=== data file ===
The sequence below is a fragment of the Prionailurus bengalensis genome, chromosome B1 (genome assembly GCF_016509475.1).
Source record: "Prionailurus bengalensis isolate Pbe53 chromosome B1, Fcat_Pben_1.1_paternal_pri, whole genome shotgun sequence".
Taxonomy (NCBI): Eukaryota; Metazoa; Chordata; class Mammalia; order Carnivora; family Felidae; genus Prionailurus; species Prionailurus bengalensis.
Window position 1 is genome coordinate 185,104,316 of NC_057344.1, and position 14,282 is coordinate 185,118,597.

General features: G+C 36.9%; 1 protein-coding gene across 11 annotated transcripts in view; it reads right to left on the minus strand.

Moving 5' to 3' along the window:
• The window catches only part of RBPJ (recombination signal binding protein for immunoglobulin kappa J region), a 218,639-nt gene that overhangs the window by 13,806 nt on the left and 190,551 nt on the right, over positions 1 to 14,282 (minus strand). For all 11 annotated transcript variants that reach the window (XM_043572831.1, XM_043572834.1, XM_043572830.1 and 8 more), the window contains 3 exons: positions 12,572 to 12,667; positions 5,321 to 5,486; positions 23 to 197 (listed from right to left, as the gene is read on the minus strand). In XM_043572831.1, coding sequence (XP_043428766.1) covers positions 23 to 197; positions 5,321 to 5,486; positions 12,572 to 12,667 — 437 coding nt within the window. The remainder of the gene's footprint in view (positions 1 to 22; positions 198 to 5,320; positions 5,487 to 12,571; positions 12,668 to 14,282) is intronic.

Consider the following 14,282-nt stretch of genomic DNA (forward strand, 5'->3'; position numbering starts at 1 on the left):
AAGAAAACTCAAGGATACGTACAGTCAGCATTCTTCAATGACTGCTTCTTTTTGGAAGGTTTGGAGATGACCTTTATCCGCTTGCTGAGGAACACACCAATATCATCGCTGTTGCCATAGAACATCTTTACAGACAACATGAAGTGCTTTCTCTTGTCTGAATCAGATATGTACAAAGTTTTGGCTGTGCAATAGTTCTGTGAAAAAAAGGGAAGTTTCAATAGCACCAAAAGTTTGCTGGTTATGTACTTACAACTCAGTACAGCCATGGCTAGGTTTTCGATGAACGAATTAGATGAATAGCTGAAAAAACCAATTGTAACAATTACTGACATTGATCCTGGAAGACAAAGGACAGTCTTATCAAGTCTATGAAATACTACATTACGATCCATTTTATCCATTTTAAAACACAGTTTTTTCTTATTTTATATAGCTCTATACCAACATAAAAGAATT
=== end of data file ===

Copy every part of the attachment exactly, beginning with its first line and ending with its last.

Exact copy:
The sequence below is a fragment of the Prionailurus bengalensis genome, chromosome B1 (genome assembly GCF_016509475.1).
Source record: "Prionailurus bengalensis isolate Pbe53 chromosome B1, Fcat_Pben_1.1_paternal_pri, whole genome shotgun sequence".
Taxonomy (NCBI): Eukaryota; Metazoa; Chordata; class Mammalia; order Carnivora; family Felidae; genus Prionailurus; species Prionailurus bengalensis.
Window position 1 is genome coordinate 185,104,316 of NC_057344.1, and position 14,282 is coordinate 185,118,597.

General features: G+C 36.9%; 1 protein-coding gene across 11 annotated transcripts in view; it reads right to left on the minus strand.

Moving 5' to 3' along the window:
• The window catches only part of RBPJ (recombination signal binding protein for immunoglobulin kappa J region), a 218,639-nt gene that overhangs the window by 13,806 nt on the left and 190,551 nt on the right, over positions 1 to 14,282 (minus strand). For all 11 annotated transcript variants that reach the window (XM_043572831.1, XM_043572834.1, XM_043572830.1 and 8 more), the window contains 3 exons: positions 12,572 to 12,667; positions 5,321 to 5,486; positions 23 to 197 (listed from right to left, as the gene is read on the minus strand). In XM_043572831.1, coding sequence (XP_043428766.1) covers positions 23 to 197; positions 5,321 to 5,486; positions 12,572 to 12,667 — 437 coding nt within the window. The remainder of the gene's footprint in view (positions 1 to 22; positions 198 to 5,320; positions 5,487 to 12,571; positions 12,668 to 14,282) is intronic.

Consider the following 14,282-nt stretch of genomic DNA (forward strand, 5'->3'; position numbering starts at 1 on the left):
AAGAAAACTCAAGGATACGTACAGTCAGCATTCTTCAATGACTGCTTCTTTTTGGAAGGTTTGGAGATGACCTTTATCCGCTTGCTGAGGAACACACCAATATCATCGCTGTTGCCATAGAACATCTTTACAGACAACATGAAGTGCTTTCTCTTGTCTGAATCAGATATGTACAAAGTTTTGGCTGTGCAATAGTTCTGTGAAAAAAAGGGAAGTTTCAATAGCACCAAAAGTTTGCTGGTTATGTACTTACAACTCAGTACAGCCATGGCTAGGTTTTCGATGAACGAATTAGATGAATAGCTGAAAAAACCAATTGTAACAATTACTGACATTGATCCTGGAAGACAAAGGACAGTCTTATCAAGTCTATGAAATACTACATTACGATCCATTTTATCCATTTTAAAACACAGTTTTTTCTTATTTTATATAGCTCTATACCAACATAAAAGAATT